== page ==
Perhaps most important, though, is that television shows have no way to determine if you switched the channels or not. Their advertising revenue is not based on an exact calculation. It takes large numbers of people doing what you do to cause them any harm. On the other hand, CPM advertising on websites knows exactly when you visit the page and do not render an advertisement. Literally every time you do it, you take money away from the writer, publisher, and webmaster.

  29. Sam
    Jul 3, 2008

    This is a very interesting debate with many thoughtful comments…

    The center of the debate is the immorality of excluding advertisements from content-drive sites sustained by advertising income, not the choice of visitors to turn advertisements on or off, nor the choice of the webmaster to serve advertisements or not, or to protect their content behind a premium or privacy mechanism.

    As an Internet consumer I find that the moral cost of blocking advertisements is often dwarfed by the safety and efficiency cost of harmful and misleading advertisements. While I regret that well-meaning content providers who are sustained by advertisements will miss out on my .002c per page view of income I accept that this stops potential malware from gaining a foot hold on my computer and stops 3rd party advertising agencies from tracking my browsing habits.

    If you as a content provider are unhappy with the percentage of Internet-savvy users who will choose to turn off advertisements for whatever reason then in this world of choice you must offer an alternate choice for well-meaning visitors to support you in other ways. For example many popular content provides (especially online web comics) provide merchandise: t-shirts, mugs, hats, etc. Alternately provide a donation mechanism for well-intending users who find value in your content to contribute to your well-being and further content.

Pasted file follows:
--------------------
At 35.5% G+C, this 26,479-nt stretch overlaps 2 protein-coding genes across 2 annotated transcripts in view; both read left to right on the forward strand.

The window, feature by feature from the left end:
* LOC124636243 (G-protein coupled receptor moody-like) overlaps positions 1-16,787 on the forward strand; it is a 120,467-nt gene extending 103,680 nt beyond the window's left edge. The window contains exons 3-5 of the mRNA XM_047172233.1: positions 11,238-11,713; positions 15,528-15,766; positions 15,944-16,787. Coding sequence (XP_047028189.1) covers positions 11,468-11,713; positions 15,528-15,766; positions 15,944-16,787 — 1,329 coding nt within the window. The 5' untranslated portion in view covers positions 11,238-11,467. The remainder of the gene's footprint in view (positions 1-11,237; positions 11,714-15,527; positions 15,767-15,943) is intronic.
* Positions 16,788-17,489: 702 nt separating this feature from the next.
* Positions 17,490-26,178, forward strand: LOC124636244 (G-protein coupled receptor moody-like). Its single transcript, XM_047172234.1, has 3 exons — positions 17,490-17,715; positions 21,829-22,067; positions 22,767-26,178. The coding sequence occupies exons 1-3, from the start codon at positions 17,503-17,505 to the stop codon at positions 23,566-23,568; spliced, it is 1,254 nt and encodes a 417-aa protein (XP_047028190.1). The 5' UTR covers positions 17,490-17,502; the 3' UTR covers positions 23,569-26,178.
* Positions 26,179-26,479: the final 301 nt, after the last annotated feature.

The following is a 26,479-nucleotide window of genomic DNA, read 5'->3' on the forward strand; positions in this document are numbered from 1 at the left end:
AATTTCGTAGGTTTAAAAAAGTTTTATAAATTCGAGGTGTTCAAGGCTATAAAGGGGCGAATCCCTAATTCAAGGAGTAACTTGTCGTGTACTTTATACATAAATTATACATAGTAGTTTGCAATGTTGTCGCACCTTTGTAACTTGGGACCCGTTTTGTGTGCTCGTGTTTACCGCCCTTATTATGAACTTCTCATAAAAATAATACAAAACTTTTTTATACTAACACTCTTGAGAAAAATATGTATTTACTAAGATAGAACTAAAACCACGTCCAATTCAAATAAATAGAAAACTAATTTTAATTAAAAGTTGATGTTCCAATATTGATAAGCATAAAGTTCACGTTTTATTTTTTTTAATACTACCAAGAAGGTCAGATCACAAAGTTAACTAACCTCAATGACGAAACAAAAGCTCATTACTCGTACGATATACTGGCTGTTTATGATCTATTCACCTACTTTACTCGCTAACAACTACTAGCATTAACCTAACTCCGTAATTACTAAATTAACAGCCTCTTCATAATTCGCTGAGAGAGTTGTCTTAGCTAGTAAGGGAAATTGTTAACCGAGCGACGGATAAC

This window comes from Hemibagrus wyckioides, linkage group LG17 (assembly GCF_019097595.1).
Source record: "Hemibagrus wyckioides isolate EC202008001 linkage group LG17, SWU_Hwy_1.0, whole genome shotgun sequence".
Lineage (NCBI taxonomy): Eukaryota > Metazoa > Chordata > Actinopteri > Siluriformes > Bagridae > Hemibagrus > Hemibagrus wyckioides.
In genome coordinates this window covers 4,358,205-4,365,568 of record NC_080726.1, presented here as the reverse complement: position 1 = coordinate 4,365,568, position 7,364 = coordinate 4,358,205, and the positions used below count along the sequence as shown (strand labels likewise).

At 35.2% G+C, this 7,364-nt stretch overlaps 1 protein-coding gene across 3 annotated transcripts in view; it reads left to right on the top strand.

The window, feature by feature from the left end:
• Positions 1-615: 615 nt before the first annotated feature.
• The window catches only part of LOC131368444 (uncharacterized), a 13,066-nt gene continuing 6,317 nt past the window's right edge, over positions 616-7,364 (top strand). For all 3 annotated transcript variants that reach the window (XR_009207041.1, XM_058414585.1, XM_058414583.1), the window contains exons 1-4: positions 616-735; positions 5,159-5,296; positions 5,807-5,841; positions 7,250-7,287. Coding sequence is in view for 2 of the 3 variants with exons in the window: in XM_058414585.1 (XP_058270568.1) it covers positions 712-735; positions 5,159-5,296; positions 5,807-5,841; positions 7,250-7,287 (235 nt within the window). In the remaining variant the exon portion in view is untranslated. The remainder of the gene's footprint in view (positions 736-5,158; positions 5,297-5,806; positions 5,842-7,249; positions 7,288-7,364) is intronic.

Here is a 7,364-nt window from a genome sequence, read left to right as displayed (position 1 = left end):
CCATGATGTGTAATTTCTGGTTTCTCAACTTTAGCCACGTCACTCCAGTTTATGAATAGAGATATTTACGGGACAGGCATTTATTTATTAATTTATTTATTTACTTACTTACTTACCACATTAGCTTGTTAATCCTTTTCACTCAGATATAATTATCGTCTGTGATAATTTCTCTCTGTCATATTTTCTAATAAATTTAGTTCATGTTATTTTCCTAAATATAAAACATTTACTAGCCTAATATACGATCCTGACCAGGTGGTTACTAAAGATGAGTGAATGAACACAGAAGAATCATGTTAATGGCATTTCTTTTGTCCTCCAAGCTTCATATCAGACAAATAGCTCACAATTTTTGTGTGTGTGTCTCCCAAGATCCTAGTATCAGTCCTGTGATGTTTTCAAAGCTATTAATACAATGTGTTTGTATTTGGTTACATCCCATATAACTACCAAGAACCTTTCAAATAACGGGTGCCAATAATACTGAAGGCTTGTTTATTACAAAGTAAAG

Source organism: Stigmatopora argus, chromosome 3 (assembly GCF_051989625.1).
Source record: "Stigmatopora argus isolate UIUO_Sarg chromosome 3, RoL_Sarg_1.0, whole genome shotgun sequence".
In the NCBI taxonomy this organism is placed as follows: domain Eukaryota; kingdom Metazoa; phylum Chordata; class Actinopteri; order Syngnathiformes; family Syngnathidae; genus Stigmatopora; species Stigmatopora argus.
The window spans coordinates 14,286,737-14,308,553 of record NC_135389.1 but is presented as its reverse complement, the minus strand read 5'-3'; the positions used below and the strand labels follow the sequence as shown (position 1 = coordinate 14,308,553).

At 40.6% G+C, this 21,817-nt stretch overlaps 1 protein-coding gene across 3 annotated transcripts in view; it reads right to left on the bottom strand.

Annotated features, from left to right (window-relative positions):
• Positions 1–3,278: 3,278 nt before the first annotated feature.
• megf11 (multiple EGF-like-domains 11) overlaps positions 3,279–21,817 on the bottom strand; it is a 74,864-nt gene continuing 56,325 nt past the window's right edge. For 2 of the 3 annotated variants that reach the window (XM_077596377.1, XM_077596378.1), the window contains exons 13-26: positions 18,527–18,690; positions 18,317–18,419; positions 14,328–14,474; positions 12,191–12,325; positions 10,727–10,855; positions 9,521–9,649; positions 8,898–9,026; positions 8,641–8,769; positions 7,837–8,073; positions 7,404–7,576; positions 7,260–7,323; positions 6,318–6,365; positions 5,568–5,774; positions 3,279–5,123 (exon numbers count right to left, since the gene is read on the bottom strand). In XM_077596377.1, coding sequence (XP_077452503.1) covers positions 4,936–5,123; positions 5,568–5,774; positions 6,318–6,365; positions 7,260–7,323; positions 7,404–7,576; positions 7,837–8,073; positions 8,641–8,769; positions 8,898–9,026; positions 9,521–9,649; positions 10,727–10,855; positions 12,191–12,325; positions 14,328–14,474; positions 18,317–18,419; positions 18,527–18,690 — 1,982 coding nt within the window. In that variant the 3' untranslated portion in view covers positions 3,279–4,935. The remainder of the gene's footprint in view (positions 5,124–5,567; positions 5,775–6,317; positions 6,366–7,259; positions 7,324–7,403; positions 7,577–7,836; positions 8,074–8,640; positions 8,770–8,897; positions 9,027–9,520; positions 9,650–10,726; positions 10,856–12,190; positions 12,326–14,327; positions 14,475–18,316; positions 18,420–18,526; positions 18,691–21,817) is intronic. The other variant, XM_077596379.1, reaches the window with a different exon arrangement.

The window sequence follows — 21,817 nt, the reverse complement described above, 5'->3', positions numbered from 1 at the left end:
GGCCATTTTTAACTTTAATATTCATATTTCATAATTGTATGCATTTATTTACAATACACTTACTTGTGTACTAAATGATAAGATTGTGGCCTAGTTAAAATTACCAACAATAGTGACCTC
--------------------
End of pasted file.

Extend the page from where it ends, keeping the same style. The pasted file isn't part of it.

Accept that some people’s value of morality is going to be outweighted by other factors and that the Internet is a medium of choice.

    I await your staunch, critical analysis of my comment. :-)

    Editor Response: First off, thank you for your well thought response. I do appreciate thoughtful discourse. To begin, I agree with you that it is possible for the “moral cost” of something to be outweighed by some other more important factor – such as safety. However, I do not think that is the case here. While I normally shy away from anecdotal evidence, I do not pretend to have the numbers here to back up my statement one way or the other. It is quite rare for a 0-day exploit to attack via an advertisement (especially on a network that can be banned by something like AdBlock). I have yet to hear of a situation where a major network, blocked by AdBlock, has been used to force-distribute malware, virii or spyware. Moreover, ad-blocking stops other forms of advertising that is wholly innocuous, such as Google AdSense. Finally, you can block tracking by simply turning off cookies and/or using a proxy. This does not prevent the webmaster from earning money and it does maintain your privacy. Thus, I am hard-pressed to believe that the cost of morality here is unsafe.

    At this point, you move away from the question of ethics into how a webmaster should behave to make up for lost revenue. While I think your statements here are accurate, they do not address the ethics/morality of adblocking.

    I guess what I am getting at is this – if you really gave a damn about the authors who provide you free information on the web, you wouldn’t block their ads. The risk is negligible compared to the myriad methods of malware delivery on the web.